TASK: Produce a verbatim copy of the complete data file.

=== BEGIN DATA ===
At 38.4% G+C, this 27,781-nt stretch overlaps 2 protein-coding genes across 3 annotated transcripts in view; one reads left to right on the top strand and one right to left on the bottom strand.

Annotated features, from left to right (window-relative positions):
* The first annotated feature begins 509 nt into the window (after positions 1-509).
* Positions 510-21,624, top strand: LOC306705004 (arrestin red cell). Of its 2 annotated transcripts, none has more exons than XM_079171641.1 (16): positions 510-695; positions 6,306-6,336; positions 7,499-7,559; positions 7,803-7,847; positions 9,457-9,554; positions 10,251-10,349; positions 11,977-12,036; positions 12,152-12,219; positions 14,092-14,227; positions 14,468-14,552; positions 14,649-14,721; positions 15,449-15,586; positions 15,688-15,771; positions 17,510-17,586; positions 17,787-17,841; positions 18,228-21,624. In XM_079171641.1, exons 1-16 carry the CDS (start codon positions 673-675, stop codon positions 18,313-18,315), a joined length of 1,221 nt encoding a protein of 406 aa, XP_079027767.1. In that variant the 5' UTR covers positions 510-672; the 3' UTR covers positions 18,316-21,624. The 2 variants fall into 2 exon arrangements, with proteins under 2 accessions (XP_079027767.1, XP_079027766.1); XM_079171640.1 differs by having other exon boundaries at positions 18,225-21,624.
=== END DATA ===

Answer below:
At 38.4% G+C, this 27,781-nt stretch overlaps 2 protein-coding genes across 3 annotated transcripts in view; one reads left to right on the top strand and one right to left on the bottom strand.

Annotated features, from left to right (window-relative positions):
* The first annotated feature begins 509 nt into the window (after positions 1-509).
* Positions 510-21,624, top strand: LOC306705004 (arrestin red cell). Of its 2 annotated transcripts, none has more exons than XM_079171641.1 (16): positions 510-695; positions 6,306-6,336; positions 7,499-7,559; positions 7,803-7,847; positions 9,457-9,554; positions 10,251-10,349; positions 11,977-12,036; positions 12,152-12,219; positions 14,092-14,227; positions 14,468-14,552; positions 14,649-14,721; positions 15,449-15,586; positions 15,688-15,771; positions 17,510-17,586; positions 17,787-17,841; positions 18,228-21,624. In XM_079171641.1, exons 1-16 carry the CDS (start codon positions 673-675, stop codon positions 18,313-18,315), a joined length of 1,221 nt encoding a protein of 406 aa, XP_079027767.1. In that variant the 5' UTR covers positions 510-672; the 3' UTR covers positions 18,316-21,624. The 2 variants fall into 2 exon arrangements, with proteins under 2 accessions (XP_079027767.1, XP_079027766.1); XM_079171640.1 differs by having other exon boundaries at positions 18,225-21,624.